later, back at the cabaret, patrick and teresa have more questions for the queens, and learn more about them.  each has suffered all her life because of the way she has been treated; each has a daytime job in which she must appear masculine.  one is a dentist; glennda herself is a cosmetician at a mortuary, prettying up  corpses for their funerals. patrick meets him there patrick is startled to find himself face to face, with a tall, handsome man, and it takes him a moment to recognize glennda.  it's a wonderful instant in which we, like patrick, are asked to understand the pain cross-dressers go through trying to 'pass' in a world barely ready to accept homosexuality, let alone flamboyant drag.

as the investigtion continues, we meet several suspects--the victim's father, his  ex-lover, and a co-worker, none of whom have alibis and all of whom have abused the young man.  all of the queens are also suspects; though all swear they were together getting ready for the show when the murder happened, they are all strongly bonded to each other and to the community glennda has made of them,  and would readily lie for each other. there is no apparent motive for any of them, but all would be vulnerable to blackmail if the victim had threatened it.

as a whodunit, the episode works beautifully, and like most good whodunits, it cleverly provides a few red herrings, and a few clues hard to pick up but easy to identify later.

most importantly, though, they have given us a glance at what lives 'in the closet' can do to people, what outcasts suffer  to keep secret, creating motive for crime when they are in danger of being outed, and creating hellishness in their lives that can be partially emeliorated by establishments like glennda's, which allow them to jjoyously be themselves. there is a wonderful scene toward the end when teresa keeps trying to get the queens to talk with her, while they have to get on stage. glennda grabs her wrist and pulls her onto the stage, as the others follow--and teresa findes herself part of the cast, exhuberantly dancing with people she would have dispised a few days earlier. and the viewer, like patrick in the audience, smiles with shared relief and sheer fun.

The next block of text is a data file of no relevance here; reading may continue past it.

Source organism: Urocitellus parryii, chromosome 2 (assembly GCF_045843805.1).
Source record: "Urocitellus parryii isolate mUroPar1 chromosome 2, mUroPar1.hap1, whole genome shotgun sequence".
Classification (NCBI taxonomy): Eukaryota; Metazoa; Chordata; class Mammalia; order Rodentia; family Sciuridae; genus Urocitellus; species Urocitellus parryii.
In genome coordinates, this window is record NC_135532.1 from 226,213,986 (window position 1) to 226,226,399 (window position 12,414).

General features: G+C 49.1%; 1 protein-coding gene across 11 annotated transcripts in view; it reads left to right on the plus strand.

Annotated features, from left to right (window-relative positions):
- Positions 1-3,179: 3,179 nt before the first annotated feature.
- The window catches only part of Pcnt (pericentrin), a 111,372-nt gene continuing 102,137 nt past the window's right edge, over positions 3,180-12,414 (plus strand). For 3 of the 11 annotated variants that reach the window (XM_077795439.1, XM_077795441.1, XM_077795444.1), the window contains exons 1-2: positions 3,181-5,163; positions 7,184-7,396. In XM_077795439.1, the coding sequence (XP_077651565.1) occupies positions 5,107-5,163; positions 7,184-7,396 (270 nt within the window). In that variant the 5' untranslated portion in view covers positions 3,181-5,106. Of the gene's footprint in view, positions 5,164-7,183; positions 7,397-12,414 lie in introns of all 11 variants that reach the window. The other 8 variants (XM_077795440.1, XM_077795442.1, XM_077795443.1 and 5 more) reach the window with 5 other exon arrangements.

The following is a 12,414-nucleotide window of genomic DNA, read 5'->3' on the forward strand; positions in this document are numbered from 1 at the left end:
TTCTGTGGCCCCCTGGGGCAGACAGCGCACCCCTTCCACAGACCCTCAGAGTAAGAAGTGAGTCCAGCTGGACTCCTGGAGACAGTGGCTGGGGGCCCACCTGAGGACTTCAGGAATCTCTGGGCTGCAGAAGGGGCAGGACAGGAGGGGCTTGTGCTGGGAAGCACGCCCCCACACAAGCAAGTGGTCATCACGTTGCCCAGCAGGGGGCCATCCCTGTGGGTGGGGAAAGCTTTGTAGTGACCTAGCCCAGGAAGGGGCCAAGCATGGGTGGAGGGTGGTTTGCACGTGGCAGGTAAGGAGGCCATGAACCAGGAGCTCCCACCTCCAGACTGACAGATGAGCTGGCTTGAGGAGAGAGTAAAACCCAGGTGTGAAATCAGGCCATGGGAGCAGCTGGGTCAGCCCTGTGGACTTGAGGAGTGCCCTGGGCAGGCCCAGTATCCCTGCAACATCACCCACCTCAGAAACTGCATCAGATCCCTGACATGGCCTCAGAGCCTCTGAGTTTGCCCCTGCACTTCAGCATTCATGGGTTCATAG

and in the end, they still solve the crime. the episode is so true to its genre that it almost doesn't seem like what it is: a different brand of morality play.  Cheers to producer-script writer Daniel Cerone and to CBS for taking this risk.

2 comments:

Jim said...

Makes me almost wish we had TV. Almost. :) Maybe if that series becomes available on Netflix I can look up that particular episode.

The church I belong to is an "open and affirming" congregation started by the openly gay pastor and her wife. This in itself wouldn't raise an eyebrow in most metropolitan areas any more, but in the small, rural, parochial, semi-Southern town we're in, it's amazing it exists at all. And through that I get to see and hear about such things and understand their damage every week. Which is why it is SO important to have places where everyone can "just be." Be themselves. Be who God made them to be. And accept them, just as they are.

I am blessed to have found such a community and to get to be a part of it. I am doubly blessed because my wife Leslie has embraced it, too, and our kids all seem to like it. The times, they are a-changin', and that's good. Even here close to "the middle of nowhere" the local public high school has a GSA, which 20 years ago I would have thought impossible. And it is things like TV shows that help to slowly change attitudes. Good.

Baysage said...

I saw that episode. My wife likes to gaze upon "Patrick," so I watch frequently. I don't remember being all that struck by the setting of the episode, which could be construed as a very good thing. The more "every day" these things appear, the better.